The insensitivity of the mechanical properties of wet granular matter to their liquid content is not well understood. Stephan Herminghaus and colleagues used X-ray microtomography to demonstrate that this behaviour results from the organization of the liquid in the grain pile into a variety of bridges and clusters. For spherical as well as non-spherical grains, such as sand, a simple geometric rule relating the macroscopic properties, for example stability, to the internal liquid morphologies is proposed.

Such imaging techniques could clarify how grain–liquid–air interfaces interact and possibly prevent grain segregation, particle agglomeration and even landslides.

Author contact:

Stephan Herminghaus (Max Planck Institute, Göttingen, Germany)

Tel: +49 551 517 6200; E-mail: [email protected]

Other papers from Nature Materials to be published online at the same time and with the same embargo:

[6] Orientation-dependent ionization energies and interface dipoles in ordered molecular assemblies

DOI: 10.1038/nmat2119

**************************************NATURE NANOTECHNOLOGY***********************************


[7] DNA proves its potential


The electrical conductivity of an individual DNA molecule can be measured by wiring it into a nanoscale circuit, reports a study published online this week in Nature Nanotechnology. This work suggests that the electronic properties of a fully base-paired double helix are comparable to those of a similarly sized stack of graphite.

A team led by Colin Nuckolls and Jacqueline Barton made a tiny electronic device in which part of the circuit is formed by a single-walled carbon nanotube. Cutting a very small gap in the nanotube opened the circuit and current stopped flowing through the device. When this gap was bridged with a DNA molecule, however, the conductive path was restored and the electrical properties of the DNA could be measured. It was shown that even a single base-pair mismatch in a double helix led to a significant decrease in conductivity.

The flow of current could be stopped by cutting the bridging DNA with an enzyme. This suggests that the DNA adopts its usual shape, rather than being distorted by the device, and therefore that the conductivity is not simply an artifact of the measuring technique.

Author contacts:
Colin Nuckolls (Columbia University, New York, NY, USA)
Tel: +1 212 854 6289; E-mail: [email protected]

Jacqueline Barton (California Institute of Technology, Pasadena, CA, USA) Co-author
Tel: +1 626 395 6075; E-mail: [email protected]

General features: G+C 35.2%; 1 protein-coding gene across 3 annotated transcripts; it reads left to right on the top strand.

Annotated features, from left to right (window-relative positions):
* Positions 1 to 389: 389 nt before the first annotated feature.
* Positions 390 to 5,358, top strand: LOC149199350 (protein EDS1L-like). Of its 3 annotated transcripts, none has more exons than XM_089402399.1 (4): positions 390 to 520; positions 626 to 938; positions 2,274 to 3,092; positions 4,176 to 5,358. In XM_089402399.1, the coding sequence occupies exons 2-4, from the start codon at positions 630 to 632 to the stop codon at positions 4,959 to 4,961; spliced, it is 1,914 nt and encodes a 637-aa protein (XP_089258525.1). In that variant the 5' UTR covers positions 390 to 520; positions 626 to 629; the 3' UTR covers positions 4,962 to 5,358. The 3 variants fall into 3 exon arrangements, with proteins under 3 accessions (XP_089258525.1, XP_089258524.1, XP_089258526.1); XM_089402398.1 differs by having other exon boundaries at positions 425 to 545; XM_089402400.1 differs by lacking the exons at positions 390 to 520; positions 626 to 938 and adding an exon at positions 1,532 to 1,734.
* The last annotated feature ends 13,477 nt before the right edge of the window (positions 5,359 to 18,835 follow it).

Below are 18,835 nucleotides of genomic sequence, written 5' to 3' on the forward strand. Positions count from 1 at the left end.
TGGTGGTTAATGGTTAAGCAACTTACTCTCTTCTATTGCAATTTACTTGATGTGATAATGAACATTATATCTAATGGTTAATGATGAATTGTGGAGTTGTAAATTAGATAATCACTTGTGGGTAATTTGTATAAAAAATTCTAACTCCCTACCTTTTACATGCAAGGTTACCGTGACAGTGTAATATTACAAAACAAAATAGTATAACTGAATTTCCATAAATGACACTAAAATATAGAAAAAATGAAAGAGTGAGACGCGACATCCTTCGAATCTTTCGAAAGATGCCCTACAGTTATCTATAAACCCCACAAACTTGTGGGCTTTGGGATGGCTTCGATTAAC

Other papers from Nature Nanotechnology to be published online at the same time and with the same embargo:

[8] High-resolution detection of Au catalyst atoms in Si nanowires


***********************************************NATURE GENETICS **************************************


[9], [10] & [11] Genome-wide view of prostate cancer risk

DOI: 10.1038/ng.90

DOI: 10.1038/ng.91

DOI: 10.1038/ng.89

At least ten newly identified genetic variants are associated with increased susceptibility to prostate cancer, according to three studies to be published online this week in Nature Genetics. These findings double the number of variants known to be associated with risk of prostate cancer, and, in the future, may allow predictions of high risk in particular individuals.

The three groups independently carried out genome-wide association studies of thousands of individuals with or without prostate cancer. Rosalind Eeles and colleagues identified seven loci that were significantly associated with the disease on chromosomes 3, 6, 7, 10, 11, 19 and X. Stephen Chanock and colleagues report risk loci on chromosomes 7, 10 (two loci) and 11, as well as nine other loci showing suggestive association. Julius Gudmundsson’s team reports risk loci on chromosomes 2 and X. Each group’s findings were replicated in an independent population, and each confirmed previous susceptibility loci on chromosomes 8 and 17.

Although the specific genes that are affected by these variants have not yet been pinpointed, the authors of the studies note a few candidates. One of the risk variants on chromosome 10 is just upstream of MSMB, which encodes a protein that is produced in the prostate, and loss of MSMB expression is associated with recurrence of disease after prostatectomy. The variant on chromosome 19 is near KLK3, which encodes PSA, an enzyme that liquefies semen and is used as a standard serum marker for screening and disease monitoring.

Author contacts:

Rosalind Eeles (The Institute of Cancer Research, Sutton, UK) Author paper [9]